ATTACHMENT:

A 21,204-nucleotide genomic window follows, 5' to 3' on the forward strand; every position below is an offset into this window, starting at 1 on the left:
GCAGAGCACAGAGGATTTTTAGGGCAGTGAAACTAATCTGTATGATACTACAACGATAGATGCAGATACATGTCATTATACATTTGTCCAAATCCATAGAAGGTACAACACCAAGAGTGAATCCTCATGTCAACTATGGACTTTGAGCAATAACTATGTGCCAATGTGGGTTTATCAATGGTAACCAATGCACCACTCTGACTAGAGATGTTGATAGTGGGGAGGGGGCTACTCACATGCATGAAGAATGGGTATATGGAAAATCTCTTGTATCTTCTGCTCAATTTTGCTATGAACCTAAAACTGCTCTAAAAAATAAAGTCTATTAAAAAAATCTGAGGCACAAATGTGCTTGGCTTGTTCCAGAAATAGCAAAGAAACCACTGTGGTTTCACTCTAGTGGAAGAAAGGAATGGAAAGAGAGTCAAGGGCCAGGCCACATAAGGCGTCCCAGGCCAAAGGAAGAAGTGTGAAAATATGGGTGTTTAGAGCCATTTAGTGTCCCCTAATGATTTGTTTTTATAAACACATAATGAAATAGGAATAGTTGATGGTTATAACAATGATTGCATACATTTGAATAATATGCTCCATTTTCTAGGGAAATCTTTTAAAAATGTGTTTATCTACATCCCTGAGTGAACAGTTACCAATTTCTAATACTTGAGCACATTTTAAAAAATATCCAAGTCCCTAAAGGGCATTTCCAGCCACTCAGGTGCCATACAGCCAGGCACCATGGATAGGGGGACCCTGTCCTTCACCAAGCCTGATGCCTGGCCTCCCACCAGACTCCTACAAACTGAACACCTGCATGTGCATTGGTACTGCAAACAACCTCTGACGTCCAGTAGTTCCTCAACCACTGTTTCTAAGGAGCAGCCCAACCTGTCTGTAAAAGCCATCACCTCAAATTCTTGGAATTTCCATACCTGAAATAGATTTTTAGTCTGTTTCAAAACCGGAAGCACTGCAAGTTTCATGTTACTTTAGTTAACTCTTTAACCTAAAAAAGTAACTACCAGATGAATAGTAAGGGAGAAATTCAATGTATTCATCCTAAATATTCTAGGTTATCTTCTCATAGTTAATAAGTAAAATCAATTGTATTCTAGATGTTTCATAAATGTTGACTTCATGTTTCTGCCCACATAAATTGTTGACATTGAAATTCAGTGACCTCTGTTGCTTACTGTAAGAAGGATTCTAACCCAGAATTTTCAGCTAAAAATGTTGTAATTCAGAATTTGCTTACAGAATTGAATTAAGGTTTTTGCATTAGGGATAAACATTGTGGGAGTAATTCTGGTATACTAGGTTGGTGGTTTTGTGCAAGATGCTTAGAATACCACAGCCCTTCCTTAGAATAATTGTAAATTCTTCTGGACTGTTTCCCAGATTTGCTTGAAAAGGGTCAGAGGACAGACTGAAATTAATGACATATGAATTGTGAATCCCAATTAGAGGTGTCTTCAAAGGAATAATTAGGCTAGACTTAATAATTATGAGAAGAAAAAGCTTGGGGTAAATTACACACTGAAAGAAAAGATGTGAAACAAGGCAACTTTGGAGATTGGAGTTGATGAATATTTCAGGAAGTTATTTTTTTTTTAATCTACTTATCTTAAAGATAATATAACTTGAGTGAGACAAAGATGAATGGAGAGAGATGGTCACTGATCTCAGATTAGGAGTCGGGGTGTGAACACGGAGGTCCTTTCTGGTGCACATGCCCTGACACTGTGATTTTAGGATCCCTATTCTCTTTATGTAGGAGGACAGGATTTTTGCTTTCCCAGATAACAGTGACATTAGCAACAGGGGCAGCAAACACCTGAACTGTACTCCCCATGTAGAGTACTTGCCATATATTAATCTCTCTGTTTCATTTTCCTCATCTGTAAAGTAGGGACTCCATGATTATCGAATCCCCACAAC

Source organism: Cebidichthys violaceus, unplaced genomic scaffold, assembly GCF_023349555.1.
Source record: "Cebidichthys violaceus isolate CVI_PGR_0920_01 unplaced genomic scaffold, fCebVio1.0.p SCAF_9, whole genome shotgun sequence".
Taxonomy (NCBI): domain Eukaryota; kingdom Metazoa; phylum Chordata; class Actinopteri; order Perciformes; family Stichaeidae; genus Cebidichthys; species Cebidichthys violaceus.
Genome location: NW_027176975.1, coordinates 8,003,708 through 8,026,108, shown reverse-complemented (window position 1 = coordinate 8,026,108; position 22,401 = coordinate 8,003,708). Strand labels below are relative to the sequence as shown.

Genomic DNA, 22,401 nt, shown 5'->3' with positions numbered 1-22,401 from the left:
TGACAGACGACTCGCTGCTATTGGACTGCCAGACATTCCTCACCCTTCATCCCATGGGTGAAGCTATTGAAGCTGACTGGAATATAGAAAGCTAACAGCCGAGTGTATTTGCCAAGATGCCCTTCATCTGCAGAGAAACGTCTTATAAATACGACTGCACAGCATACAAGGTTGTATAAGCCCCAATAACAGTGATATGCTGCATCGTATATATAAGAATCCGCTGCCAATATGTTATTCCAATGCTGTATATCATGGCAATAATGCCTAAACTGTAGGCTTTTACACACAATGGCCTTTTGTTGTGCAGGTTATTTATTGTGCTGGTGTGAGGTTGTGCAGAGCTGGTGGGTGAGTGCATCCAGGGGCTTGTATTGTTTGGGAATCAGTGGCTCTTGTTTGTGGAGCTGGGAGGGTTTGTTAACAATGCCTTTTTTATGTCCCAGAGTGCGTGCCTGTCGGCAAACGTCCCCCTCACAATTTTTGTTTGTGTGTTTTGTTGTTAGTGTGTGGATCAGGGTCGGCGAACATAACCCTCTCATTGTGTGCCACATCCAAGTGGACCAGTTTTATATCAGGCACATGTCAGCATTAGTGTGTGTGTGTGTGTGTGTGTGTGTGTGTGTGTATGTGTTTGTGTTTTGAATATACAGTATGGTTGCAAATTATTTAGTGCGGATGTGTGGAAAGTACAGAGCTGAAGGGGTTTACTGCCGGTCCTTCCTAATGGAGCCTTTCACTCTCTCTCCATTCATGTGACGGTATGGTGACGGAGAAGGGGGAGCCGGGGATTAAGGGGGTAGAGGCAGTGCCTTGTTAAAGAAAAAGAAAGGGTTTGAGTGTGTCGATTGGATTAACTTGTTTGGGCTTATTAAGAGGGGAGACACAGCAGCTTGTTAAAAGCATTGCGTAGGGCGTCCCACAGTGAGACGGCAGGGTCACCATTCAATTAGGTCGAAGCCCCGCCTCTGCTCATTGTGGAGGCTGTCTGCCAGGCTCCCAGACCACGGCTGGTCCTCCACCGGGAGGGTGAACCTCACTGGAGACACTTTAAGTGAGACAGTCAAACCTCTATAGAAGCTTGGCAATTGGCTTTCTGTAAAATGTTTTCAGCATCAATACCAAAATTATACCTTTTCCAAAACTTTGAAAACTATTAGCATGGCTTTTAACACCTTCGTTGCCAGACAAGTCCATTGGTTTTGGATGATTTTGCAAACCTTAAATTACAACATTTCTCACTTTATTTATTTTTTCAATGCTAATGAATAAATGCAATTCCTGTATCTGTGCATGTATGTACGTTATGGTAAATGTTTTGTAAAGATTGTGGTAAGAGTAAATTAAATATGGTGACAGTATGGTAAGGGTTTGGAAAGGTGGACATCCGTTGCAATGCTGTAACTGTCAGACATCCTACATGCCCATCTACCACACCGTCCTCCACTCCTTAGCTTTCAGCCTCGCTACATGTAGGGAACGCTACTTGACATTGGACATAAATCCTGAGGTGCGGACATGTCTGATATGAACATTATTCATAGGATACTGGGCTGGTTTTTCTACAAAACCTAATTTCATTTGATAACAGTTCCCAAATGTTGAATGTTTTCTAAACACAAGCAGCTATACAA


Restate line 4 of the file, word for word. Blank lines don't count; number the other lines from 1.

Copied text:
Source record: "Cebidichthys violaceus isolate CVI_PGR_0920_01 unplaced genomic scaffold, fCebVio1.0.p SCAF_9, whole genome shotgun sequence".